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    ABSTRACT: Organ size is controlled by the concerted action of biochemical and physical processes. Although mechanical forces are known to regulate cell and tissue behavior, as well as organogenesis, the precise molecular events that integrate mechanical and biochemical signals to control these processes are not fully known. The recently delineated Hippo-tumor suppressor network and its two nuclear effectors, YAP and TAZ, shed light on these mechanisms. YAP and TAZ are proto-oncogene proteins that respond to complex physical milieu represented by the rigidity of the extracellular matrix, cell geometry, cell density, cell polarity and the status of the actin cytoskeleton. Here, we review the current knowledge of how YAP and TAZ function as mechanosensors and mechanotransducers. We also suggest that by deciphering the mechanical and biochemical signals controlling YAP/ TAZ function, we will gain insights into new strategies for cancer treatment and organ regeneration.
    Full-text · Article · Apr 2014 · FEBS letters
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    Mingxi Yao · Benjamin T Goult · Hu Chen · Peiwen Cong · Michael P Sheetz · Jie Yan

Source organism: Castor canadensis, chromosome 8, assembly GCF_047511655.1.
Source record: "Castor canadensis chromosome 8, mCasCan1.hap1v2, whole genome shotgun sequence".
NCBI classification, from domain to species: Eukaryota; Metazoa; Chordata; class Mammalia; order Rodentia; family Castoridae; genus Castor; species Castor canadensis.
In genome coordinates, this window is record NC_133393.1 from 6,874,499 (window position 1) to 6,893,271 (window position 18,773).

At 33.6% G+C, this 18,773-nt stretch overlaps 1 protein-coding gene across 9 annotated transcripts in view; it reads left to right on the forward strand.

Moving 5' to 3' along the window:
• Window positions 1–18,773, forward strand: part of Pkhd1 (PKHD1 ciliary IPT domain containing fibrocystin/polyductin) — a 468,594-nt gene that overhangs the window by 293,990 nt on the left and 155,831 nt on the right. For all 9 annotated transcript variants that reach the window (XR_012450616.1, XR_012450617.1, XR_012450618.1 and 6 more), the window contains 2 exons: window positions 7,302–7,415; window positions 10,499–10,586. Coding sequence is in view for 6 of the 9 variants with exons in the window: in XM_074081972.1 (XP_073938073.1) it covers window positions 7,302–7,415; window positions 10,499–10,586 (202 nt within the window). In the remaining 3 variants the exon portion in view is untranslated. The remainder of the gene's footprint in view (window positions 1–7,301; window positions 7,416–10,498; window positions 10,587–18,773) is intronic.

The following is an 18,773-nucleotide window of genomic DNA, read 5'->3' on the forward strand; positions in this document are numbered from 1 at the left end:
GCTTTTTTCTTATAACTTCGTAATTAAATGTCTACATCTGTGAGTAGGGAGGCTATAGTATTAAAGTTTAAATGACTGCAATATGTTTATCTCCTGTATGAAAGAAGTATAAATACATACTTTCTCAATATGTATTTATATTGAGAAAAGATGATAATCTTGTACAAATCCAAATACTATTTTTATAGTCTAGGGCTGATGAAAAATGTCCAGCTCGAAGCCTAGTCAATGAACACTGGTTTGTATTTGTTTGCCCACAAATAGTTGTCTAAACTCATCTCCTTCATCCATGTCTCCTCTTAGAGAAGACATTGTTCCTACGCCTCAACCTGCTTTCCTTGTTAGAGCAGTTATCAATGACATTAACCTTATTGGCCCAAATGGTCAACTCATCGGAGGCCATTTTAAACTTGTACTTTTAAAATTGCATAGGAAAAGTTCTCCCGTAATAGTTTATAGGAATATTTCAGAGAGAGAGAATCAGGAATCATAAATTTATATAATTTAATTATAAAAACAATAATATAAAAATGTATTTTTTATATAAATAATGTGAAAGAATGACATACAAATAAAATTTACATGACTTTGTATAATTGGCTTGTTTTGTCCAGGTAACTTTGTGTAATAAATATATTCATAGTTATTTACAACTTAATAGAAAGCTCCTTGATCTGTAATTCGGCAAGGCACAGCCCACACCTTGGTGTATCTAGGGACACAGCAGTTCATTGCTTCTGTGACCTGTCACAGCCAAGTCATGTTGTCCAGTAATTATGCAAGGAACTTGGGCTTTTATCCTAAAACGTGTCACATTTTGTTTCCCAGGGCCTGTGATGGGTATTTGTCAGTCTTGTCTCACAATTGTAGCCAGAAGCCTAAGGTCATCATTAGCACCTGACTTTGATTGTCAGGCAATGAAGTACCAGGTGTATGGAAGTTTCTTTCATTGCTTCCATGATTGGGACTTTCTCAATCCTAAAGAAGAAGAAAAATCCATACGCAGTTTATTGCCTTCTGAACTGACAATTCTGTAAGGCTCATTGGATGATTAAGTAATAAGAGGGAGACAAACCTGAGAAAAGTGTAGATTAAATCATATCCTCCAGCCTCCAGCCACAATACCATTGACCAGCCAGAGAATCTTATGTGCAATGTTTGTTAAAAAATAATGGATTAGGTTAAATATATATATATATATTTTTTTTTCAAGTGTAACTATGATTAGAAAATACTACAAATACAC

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    ABSTRACT: The force-dependent interaction between talin and vinculin plays a crucial role in the initiation and growth of focal adhesions. Here we use magnetic tweezers to characterise the mechano-sensitive compact N-terminal region of the talin rod, and show that the three helical bundles R1-R3 in this region unfold in three distinct steps consistent with the domains unfolding independently. Mechanical stretching of talin R1-R3 enhances its binding to vinculin and vinculin binding inhibits talin refolding after force is released. Mutations that stabilize R3 identify it as the initial mechano-sensing domain in talin, unfolding at ∼5 pN, suggesting that 5 pN is the force threshold for vinculin binding and adhesion progression.
    Full-text · Article · Apr 2014 · Scientific Reports
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    Jie Yan · Mingxi Yao · Benjamin T. Goult · Michael P. Sheetz